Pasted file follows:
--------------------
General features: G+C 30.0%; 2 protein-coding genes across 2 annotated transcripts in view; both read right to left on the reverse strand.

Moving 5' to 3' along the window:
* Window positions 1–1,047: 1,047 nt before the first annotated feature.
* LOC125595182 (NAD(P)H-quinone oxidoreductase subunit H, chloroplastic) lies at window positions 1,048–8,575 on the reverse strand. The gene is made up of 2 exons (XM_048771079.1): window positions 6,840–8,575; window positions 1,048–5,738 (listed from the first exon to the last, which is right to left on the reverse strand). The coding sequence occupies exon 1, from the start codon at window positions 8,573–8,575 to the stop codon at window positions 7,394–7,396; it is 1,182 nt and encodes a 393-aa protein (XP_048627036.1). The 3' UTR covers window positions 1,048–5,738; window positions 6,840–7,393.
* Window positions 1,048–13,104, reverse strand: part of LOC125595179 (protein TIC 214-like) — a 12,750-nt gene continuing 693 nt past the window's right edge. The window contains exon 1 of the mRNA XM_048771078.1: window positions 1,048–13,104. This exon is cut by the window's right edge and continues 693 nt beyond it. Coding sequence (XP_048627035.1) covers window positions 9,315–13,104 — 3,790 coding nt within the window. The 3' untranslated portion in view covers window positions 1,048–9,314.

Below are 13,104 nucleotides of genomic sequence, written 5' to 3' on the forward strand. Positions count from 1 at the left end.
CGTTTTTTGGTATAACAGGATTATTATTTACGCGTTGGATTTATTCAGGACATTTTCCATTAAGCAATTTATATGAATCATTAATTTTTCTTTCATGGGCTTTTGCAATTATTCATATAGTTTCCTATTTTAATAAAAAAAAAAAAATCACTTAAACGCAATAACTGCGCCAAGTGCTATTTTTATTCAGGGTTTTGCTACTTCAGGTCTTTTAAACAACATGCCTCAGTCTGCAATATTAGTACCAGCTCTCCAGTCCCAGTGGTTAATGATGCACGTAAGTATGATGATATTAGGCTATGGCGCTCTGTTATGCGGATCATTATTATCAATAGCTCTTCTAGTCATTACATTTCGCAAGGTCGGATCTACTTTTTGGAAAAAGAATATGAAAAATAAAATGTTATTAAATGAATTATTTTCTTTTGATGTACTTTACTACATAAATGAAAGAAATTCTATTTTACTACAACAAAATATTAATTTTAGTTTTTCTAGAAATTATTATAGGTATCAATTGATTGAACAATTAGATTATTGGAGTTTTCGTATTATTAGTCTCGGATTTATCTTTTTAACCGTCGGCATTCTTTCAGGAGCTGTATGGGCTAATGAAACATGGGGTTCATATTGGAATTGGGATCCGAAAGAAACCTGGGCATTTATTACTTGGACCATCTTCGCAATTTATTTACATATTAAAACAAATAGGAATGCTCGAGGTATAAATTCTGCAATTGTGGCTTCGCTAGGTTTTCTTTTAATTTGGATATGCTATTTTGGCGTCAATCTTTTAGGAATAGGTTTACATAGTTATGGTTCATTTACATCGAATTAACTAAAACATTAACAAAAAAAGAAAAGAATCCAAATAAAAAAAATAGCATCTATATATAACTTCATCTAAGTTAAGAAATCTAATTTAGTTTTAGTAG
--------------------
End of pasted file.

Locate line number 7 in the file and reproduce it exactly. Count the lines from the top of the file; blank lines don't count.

CGTTTTTTGGTATAACAGGATTATTATTTACGCGTTGGATTTATTCAGGACATTTTCCATTAAGCAATTTATATGAATCATTAATTTTTCTTTCATGGGCTTTTGCAATTATTCATATAGTTTCCTATTTTAATAAAAAAAAAAAAATCACTTAAACGCAATAACTGCGCCAAGTGCTATTTTTATTCAGGGTTTTGCTACTTCAGGTCTTTTAAACAACATGCCTCAGTCTGCAATATTAGTACCAGCTCTCCAGTCCCAGTGGTTAATGATGCACGTAAGTATGATGATATTAGGCTATGGCGCTCTGTTATGCGGATCATTATTATCAATAGCTCTTCTAGTCATTACATTTCGCAAGGTCGGATCTACTTTTTGGAAAAAGAATATGAAAAATAAAATGTTATTAAATGAATTATTTTCTTTTGATGTACTTTACTACATAAATGAAAGAAATTCTATTTTACTACAACAAAATATTAATTTTAGTTTTTCTAGAAATTATTATAGGTATCAATTGATTGAACAATTAGATTATTGGAGTTTTCGTATTATTAGTCTCGGATTTATCTTTTTAACCGTCGGCATTCTTTCAGGAGCTGTATGGGCTAATGAAACATGGGGTTCATATTGGAATTGGGATCCGAAAGAAACCTGGGCATTTATTACTTGGACCATCTTCGCAATTTATTTACATATTAAAACAAATAGGAATGCTCGAGGTATAAATTCTGCAATTGTGGCTTCGCTAGGTTTTCTTTTAATTTGGATATGCTATTTTGGCGTCAATCTTTTAGGAATAGGTTTACATAGTTATGGTTCATTTACATCGAATTAACTAAAACATTAACAAAAAAAGAAAAGAATCCAAATAAAAAAAATAGCATCTATATATAACTTCATCTAAGTTAAGAAATCTAATTTAGTTTTAGTAG